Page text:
Found In
Indonesia; Malaysia; Singapore; Thailand; Viet Nam, Africa, Asia, Australia, Brazil, Brunei, Burma, Cambodia, Cameroon, Central Africa, Central America, China, Congo, Cook Islands, Costa Rica, East Africa, East Timor, Fiji, Ghana, Guiana, Hawaii, India, Indochina, Indonesia, Laos, Madagascar, Malaysia, Myamar, Pacific, Papua New Guinea, PNG, Philippines, SE Asia, Solomon Islands, South America, Sri Lanka, Tanzania, Timor-Leste, USA, Vietnam, West Africa,
Weed Potential

Right plant wrong place. We are currently updating this section. Please note that a plant may be invasive in one area but may not in your area so it’s worth checking.

Conservation Status
IUCN Red List of Threatened Plants Status : Status: Lower Risk/least concern
Related Plants


Print Friendly and PDF
Expert comment
Botanical References
Links / References
For a list of references used on this page please go here
A special thanks to Ken Fern for some of the information used on this page.
Readers comment
QR Code

What's this?

This is a QR code (short for Quick Response) which gives fast-track access to our website pages. QR Codes are barcodes that can be read by mobile phone (smartphone) cameras. This QR Code is unique to this page. All plant pages have their own unique code. For more information about QR Codes click here.

1. Copy and print the QR code to a plant label, poster, book, website, magazines, newspaper etc and even t-shirts.
2. Smartphone users scan the QR Code which automatically takes them to the webpage the QR Code came from.
3. Smartphone users quickly have information on a plant directly for the website on their phone.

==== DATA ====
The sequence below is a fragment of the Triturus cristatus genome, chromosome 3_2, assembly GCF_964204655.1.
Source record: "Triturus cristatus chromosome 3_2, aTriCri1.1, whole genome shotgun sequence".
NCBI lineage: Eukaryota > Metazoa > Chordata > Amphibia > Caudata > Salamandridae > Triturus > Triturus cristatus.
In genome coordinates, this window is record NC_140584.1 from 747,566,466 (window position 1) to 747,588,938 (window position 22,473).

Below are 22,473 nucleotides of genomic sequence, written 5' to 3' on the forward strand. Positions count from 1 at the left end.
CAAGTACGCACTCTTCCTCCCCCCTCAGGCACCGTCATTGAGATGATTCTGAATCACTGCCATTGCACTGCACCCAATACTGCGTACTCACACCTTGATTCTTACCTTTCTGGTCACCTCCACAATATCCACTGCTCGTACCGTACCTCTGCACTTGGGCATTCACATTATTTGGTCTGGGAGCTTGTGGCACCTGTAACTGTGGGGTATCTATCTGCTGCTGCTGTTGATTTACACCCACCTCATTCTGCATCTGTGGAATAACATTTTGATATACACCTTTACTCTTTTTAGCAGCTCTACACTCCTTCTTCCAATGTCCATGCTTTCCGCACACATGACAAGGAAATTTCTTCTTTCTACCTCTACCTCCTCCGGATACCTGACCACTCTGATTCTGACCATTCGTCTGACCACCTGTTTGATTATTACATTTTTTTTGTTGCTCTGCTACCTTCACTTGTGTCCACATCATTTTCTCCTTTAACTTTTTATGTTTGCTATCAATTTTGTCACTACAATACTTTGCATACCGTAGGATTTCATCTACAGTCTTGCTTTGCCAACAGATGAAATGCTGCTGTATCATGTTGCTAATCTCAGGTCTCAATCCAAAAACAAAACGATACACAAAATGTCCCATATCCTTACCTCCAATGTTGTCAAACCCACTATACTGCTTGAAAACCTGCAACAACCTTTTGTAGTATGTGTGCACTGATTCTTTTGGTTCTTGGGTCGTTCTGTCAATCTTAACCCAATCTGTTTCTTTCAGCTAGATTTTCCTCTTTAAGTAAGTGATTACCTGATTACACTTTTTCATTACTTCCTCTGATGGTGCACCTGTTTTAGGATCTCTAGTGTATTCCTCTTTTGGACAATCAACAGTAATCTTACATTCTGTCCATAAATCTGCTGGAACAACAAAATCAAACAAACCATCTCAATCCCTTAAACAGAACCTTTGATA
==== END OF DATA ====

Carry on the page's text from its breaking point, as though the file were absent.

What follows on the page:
Add a comment

If you have important information about this plant that may help other users please add a comment or link below. Only comments or links that are felt to be directly relevant to a plant will be included. If you think a comment/link or information contained on this page is inaccurate or misleading we would welcome your feedback at [email protected]. If you have questions about a plant please use the Forum on this website as we do not have the resources to answer questions ourselves.

* Please note: the comments by website users are not necessarily those held by PFAF and may give misleading or inaccurate information.

To leave a comment please Register or login here All comments need to be approved so will not appear immediately.

Subject : Nephelium lappaceum  

Plant Uses

Edible Uses
Medicinal Uses
Other Plant uses
Woodland Gardening
Why Perennial Plants?
Top Edible Plants
Top Medicinal Plants
Garden Design

Twiter      Facebook


Content Help
Support Us
Old Database Search
About Us

Stay informed about PFAFs progress,
challenges and hopes by signing up for
our free email ePost. You will receive
a range of benefits including:
* Important announcements and news
* Exclusive content not on the website
* Updates on new information &
functionality of the website & database

We will not sell or share your email address.
You can unsubscribe at anytime.